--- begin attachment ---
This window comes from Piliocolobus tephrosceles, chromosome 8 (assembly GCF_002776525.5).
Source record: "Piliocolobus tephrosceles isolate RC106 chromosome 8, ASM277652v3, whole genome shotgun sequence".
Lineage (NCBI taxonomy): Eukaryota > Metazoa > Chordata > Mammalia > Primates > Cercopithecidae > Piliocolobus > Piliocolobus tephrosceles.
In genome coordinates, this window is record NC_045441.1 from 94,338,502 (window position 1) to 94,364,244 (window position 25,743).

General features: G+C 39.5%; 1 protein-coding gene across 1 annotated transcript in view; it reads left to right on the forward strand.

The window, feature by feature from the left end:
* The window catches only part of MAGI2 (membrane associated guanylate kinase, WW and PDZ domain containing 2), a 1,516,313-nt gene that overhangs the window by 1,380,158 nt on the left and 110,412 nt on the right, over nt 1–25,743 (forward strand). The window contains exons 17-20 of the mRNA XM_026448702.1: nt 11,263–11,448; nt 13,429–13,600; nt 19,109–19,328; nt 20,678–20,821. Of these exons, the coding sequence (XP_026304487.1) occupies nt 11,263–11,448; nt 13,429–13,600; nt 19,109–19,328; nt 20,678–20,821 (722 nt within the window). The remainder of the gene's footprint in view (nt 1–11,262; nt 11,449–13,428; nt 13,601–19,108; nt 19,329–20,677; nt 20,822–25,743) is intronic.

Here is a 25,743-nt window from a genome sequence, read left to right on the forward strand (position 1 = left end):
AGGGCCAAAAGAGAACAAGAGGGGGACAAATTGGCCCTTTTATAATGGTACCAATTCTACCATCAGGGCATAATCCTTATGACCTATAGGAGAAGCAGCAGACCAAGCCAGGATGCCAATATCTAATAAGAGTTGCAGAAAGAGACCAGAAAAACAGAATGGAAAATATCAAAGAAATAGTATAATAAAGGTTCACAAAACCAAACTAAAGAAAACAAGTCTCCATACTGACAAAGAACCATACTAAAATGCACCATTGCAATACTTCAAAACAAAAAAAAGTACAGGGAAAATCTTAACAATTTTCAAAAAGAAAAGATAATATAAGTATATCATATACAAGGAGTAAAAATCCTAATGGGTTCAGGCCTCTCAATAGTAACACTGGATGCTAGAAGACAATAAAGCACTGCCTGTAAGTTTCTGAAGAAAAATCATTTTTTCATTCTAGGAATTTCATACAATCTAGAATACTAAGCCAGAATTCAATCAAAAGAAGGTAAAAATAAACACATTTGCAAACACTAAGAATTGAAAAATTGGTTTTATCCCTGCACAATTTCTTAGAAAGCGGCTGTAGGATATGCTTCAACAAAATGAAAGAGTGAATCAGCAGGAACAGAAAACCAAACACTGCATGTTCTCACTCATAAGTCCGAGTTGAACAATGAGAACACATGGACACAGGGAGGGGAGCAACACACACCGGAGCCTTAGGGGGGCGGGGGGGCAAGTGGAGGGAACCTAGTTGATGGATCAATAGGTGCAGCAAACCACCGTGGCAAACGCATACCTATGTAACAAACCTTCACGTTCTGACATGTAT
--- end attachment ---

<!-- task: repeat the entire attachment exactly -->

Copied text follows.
This window comes from Piliocolobus tephrosceles, chromosome 8 (assembly GCF_002776525.5).
Source record: "Piliocolobus tephrosceles isolate RC106 chromosome 8, ASM277652v3, whole genome shotgun sequence".
Lineage (NCBI taxonomy): Eukaryota > Metazoa > Chordata > Mammalia > Primates > Cercopithecidae > Piliocolobus > Piliocolobus tephrosceles.
In genome coordinates, this window is record NC_045441.1 from 94,338,502 (window position 1) to 94,364,244 (window position 25,743).

General features: G+C 39.5%; 1 protein-coding gene across 1 annotated transcript in view; it reads left to right on the forward strand.

The window, feature by feature from the left end:
* The window catches only part of MAGI2 (membrane associated guanylate kinase, WW and PDZ domain containing 2), a 1,516,313-nt gene that overhangs the window by 1,380,158 nt on the left and 110,412 nt on the right, over nt 1–25,743 (forward strand). The window contains exons 17-20 of the mRNA XM_026448702.1: nt 11,263–11,448; nt 13,429–13,600; nt 19,109–19,328; nt 20,678–20,821. Of these exons, the coding sequence (XP_026304487.1) occupies nt 11,263–11,448; nt 13,429–13,600; nt 19,109–19,328; nt 20,678–20,821 (722 nt within the window). The remainder of the gene's footprint in view (nt 1–11,262; nt 11,449–13,428; nt 13,601–19,108; nt 19,329–20,677; nt 20,822–25,743) is intronic.

Here is a 25,743-nt window from a genome sequence, read left to right on the forward strand (position 1 = left end):
AGGGCCAAAAGAGAACAAGAGGGGGACAAATTGGCCCTTTTATAATGGTACCAATTCTACCATCAGGGCATAATCCTTATGACCTATAGGAGAAGCAGCAGACCAAGCCAGGATGCCAATATCTAATAAGAGTTGCAGAAAGAGACCAGAAAAACAGAATGGAAAATATCAAAGAAATAGTATAATAAAGGTTCACAAAACCAAACTAAAGAAAACAAGTCTCCATACTGACAAAGAACCATACTAAAATGCACCATTGCAATACTTCAAAACAAAAAAAAGTACAGGGAAAATCTTAACAATTTTCAAAAAGAAAAGATAATATAAGTATATCATATACAAGGAGTAAAAATCCTAATGGGTTCAGGCCTCTCAATAGTAACACTGGATGCTAGAAGACAATAAAGCACTGCCTGTAAGTTTCTGAAGAAAAATCATTTTTTCATTCTAGGAATTTCATACAATCTAGAATACTAAGCCAGAATTCAATCAAAAGAAGGTAAAAATAAACACATTTGCAAACACTAAGAATTGAAAAATTGGTTTTATCCCTGCACAATTTCTTAGAAAGCGGCTGTAGGATATGCTTCAACAAAATGAAAGAGTGAATCAGCAGGAACAGAAAACCAAACACTGCATGTTCTCACTCATAAGTCCGAGTTGAACAATGAGAACACATGGACACAGGGAGGGGAGCAACACACACCGGAGCCTTAGGGGGGCGGGGGGGCAAGTGGAGGGAACCTAGTTGATGGATCAATAGGTGCAGCAAACCACCGTGGCAAACGCATACCTATGTAACAAACCTTCACGTTCTGACATGTAT